Friday, 12 April, 2024
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WHO issues AI regulatory list

The World Health Organisation (WHO) has released a new publication listing key regulatory considerations on artificial intelligence (AI) for health.

The publication emphasises the importance of establishing AI systems’ safety and effectiveness, rapidly making appropriate systems available to those who need them, and fostering dialogue among stakeholders, including developers, regulators, manufacturers, health workers and patients.

With the increasing availability of healthcare data and the rapid progress in analytic techniques – whether machine learning, logic-based or statistical – AI tools could transform the health sector.

The agency recognises the potential of AI in enhancing health outcomes by strengthening clinical trials; improving medical diagnosis, treatment, self-care and person-centred care; and supplementing healthcare professionals’ knowledge, skills and competencies.

For example, AI could be beneficial in settings with a lack of medical specialists, e.g. in interpreting retinal scans and radiology images. among many others.

However, AI technologies, including large language models, are being rapidly deployed, sometimes without a full understanding of how they may perform, which could either benefit or harm end-users, including healthcare professionals and patients.

When using health data, AI systems could have access to sensitive personal information, necessitating robust legal and regulatory frameworks for safeguarding privacy, security, and integrity, which this publication aims to help set up and maintain.

“Artificial intelligence holds great promise for health, but also comes with serious challenges, including unethical data collection, cybersecurity threats and amplifying biases or misinformation,” said Dr Tedros Adhanom Ghebreyesus, WHO director-general.

“This new guidance will support countries to regulate AI effectively, to harness its potential, whether in treating cancer or detecting tuberculosis, while minimising the risks.”

In response to growing needs to responsibly manage the rapid rise of AI health technologies, the publication outlines six areas for regulation:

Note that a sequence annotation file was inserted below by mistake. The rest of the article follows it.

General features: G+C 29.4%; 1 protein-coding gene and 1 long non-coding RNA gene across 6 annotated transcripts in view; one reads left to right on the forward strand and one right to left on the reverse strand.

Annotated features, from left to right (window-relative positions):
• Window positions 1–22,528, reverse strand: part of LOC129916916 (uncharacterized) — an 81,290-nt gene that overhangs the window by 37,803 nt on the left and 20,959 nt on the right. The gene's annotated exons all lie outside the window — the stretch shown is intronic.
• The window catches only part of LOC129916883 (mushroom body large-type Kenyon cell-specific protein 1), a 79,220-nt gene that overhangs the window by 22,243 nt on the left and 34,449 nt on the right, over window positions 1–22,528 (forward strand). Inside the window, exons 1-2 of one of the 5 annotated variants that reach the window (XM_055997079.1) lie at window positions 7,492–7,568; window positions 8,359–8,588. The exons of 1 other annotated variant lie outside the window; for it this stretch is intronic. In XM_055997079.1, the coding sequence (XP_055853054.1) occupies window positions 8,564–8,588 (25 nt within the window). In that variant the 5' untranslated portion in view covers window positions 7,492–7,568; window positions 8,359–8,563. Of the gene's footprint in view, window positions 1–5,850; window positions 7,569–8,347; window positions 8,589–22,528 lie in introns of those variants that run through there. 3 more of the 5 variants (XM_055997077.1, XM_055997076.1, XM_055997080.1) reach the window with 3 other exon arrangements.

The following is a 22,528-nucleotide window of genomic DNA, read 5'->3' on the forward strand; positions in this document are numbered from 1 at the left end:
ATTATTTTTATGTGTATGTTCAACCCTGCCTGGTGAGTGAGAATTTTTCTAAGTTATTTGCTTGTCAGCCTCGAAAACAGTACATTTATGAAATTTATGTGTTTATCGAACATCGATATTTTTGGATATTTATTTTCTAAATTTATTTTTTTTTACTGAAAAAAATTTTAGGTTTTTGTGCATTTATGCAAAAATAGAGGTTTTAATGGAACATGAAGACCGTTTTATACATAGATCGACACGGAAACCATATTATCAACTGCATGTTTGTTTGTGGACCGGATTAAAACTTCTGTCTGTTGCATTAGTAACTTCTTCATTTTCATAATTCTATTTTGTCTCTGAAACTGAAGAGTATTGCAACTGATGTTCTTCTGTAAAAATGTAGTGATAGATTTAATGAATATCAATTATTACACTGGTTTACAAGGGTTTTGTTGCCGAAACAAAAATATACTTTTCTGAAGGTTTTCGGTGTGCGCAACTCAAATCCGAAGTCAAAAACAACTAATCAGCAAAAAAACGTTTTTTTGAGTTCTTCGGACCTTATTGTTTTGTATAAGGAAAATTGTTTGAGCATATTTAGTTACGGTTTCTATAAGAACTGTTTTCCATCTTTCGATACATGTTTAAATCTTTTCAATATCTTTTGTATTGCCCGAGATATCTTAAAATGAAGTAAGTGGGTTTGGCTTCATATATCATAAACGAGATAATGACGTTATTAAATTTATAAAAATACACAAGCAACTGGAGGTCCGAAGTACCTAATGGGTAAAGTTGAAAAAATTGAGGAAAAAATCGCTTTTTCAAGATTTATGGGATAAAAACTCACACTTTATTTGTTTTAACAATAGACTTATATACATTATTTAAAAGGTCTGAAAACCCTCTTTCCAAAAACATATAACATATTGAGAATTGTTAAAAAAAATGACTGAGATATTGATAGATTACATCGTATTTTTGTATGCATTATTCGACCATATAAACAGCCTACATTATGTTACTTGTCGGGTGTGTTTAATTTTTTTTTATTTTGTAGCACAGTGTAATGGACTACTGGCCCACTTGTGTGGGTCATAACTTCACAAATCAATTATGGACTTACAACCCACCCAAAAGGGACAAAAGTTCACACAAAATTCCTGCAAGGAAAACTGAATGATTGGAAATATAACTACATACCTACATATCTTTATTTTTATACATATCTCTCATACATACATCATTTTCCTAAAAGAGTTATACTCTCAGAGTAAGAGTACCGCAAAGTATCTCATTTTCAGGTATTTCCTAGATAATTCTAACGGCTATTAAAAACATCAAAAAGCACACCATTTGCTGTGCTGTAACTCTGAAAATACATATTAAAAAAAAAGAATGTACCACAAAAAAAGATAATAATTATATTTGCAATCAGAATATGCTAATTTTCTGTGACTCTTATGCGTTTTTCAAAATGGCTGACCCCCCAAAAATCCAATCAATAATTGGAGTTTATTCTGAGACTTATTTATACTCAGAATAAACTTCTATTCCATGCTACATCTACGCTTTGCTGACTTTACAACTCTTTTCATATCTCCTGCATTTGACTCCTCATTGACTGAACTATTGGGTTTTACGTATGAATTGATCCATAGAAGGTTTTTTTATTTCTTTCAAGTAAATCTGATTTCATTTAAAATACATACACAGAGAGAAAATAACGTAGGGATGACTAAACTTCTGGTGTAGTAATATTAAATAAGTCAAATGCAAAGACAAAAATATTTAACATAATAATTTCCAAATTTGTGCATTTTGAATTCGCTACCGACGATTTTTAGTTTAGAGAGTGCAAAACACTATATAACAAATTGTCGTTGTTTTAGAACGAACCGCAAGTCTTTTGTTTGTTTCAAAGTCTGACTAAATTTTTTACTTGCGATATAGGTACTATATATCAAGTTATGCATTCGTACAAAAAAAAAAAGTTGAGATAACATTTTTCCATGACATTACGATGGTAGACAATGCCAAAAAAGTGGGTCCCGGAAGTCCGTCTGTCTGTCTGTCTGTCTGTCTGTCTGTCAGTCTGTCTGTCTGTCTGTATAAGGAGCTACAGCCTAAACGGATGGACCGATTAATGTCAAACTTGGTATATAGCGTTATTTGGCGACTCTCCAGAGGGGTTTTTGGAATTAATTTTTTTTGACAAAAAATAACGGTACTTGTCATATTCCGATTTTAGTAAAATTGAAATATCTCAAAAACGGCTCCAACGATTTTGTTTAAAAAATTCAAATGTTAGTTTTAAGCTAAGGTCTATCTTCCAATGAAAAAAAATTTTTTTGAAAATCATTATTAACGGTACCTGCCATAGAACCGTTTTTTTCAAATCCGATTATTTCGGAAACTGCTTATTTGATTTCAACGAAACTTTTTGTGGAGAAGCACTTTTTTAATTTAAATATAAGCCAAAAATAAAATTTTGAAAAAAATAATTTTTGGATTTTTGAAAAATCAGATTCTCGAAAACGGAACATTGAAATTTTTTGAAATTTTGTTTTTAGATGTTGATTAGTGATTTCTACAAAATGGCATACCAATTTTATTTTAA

• To foster trust, the publication stresses the importance of transparency and documentation, such as through documenting the entire product lifecycle and tracking development processes.
• For risk management, issues like “intended use”, “continuous learning”, human interventions, training models and cybersecurity threats must all be comprehensively addressed, with models made as simple as possible.
• Externally validating data and being clear about the intended use of AI helps assure safety and facilitate regulation.
• A commitment to data quality, such as through rigorously evaluating systems pre-release, is vital to ensuring systems do not amplify biases and errors.
• The challenges posed by important, complex regulations – such as the
• lifecycles.

Because it can be difficult for AI models to accurately represent the diversity of populations, leading to biases, inaccuracies or even failure, to help mitigate these risks, regulations can be used to ensure attributes like gender, race and ethnicity – of the people featured in the training data – are reported and datasets intentionally made representative.

The new publication aims to outline key principles that governments and regulatory authorities can follow to develop new guidance or adapt existing guidance on AI at national or regional levels.

WHO guidelines

WHO guidelines (Open access)

 

See more from MedicalBrief archives:

 

Growing role for AI in everyday medical interactions

 

AI helps drugmakers slash clinical trial costs and time

 

ChatGPT diagnoses child’s illness after 17 doctors fail

 

Will AI make radiologists redundant?

 

 

 

 

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